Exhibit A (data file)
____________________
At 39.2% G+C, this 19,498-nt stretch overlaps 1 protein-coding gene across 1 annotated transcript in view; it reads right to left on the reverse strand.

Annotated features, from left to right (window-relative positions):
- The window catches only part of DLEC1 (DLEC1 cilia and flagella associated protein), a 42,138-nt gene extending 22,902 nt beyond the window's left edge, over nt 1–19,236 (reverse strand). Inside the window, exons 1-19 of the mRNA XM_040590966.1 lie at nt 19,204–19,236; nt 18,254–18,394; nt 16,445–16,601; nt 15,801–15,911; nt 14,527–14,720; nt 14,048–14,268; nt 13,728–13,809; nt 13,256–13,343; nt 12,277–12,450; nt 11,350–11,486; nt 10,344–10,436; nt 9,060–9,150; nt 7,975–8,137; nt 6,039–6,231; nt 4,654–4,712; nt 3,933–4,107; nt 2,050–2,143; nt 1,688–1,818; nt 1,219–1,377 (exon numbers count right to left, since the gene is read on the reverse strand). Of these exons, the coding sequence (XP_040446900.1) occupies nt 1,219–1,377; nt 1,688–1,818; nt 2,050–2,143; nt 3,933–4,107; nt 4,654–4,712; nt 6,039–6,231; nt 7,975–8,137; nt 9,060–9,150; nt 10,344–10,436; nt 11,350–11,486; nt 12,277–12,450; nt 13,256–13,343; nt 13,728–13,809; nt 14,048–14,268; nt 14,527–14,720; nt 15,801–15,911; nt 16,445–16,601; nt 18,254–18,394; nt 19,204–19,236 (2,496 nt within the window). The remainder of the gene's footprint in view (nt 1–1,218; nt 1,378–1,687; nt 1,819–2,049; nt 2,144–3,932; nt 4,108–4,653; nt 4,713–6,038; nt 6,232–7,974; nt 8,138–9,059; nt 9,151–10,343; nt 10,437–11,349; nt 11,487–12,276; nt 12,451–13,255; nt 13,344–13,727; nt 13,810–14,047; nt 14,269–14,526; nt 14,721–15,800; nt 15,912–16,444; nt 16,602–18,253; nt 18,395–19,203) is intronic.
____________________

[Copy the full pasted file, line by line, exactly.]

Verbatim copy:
At 39.2% G+C, this 19,498-nt stretch overlaps 1 protein-coding gene across 1 annotated transcript in view; it reads right to left on the reverse strand.

Annotated features, from left to right (window-relative positions):
- The window catches only part of DLEC1 (DLEC1 cilia and flagella associated protein), a 42,138-nt gene extending 22,902 nt beyond the window's left edge, over nt 1–19,236 (reverse strand). Inside the window, exons 1-19 of the mRNA XM_040590966.1 lie at nt 19,204–19,236; nt 18,254–18,394; nt 16,445–16,601; nt 15,801–15,911; nt 14,527–14,720; nt 14,048–14,268; nt 13,728–13,809; nt 13,256–13,343; nt 12,277–12,450; nt 11,350–11,486; nt 10,344–10,436; nt 9,060–9,150; nt 7,975–8,137; nt 6,039–6,231; nt 4,654–4,712; nt 3,933–4,107; nt 2,050–2,143; nt 1,688–1,818; nt 1,219–1,377 (exon numbers count right to left, since the gene is read on the reverse strand). Of these exons, the coding sequence (XP_040446900.1) occupies nt 1,219–1,377; nt 1,688–1,818; nt 2,050–2,143; nt 3,933–4,107; nt 4,654–4,712; nt 6,039–6,231; nt 7,975–8,137; nt 9,060–9,150; nt 10,344–10,436; nt 11,350–11,486; nt 12,277–12,450; nt 13,256–13,343; nt 13,728–13,809; nt 14,048–14,268; nt 14,527–14,720; nt 15,801–15,911; nt 16,445–16,601; nt 18,254–18,394; nt 19,204–19,236 (2,496 nt within the window). The remainder of the gene's footprint in view (nt 1–1,218; nt 1,378–1,687; nt 1,819–2,049; nt 2,144–3,932; nt 4,108–4,653; nt 4,713–6,038; nt 6,232–7,974; nt 8,138–9,059; nt 9,151–10,343; nt 10,437–11,349; nt 11,487–12,276; nt 12,451–13,255; nt 13,344–13,727; nt 13,810–14,047; nt 14,269–14,526; nt 14,721–15,800; nt 15,912–16,444; nt 16,602–18,253; nt 18,395–19,203) is intronic.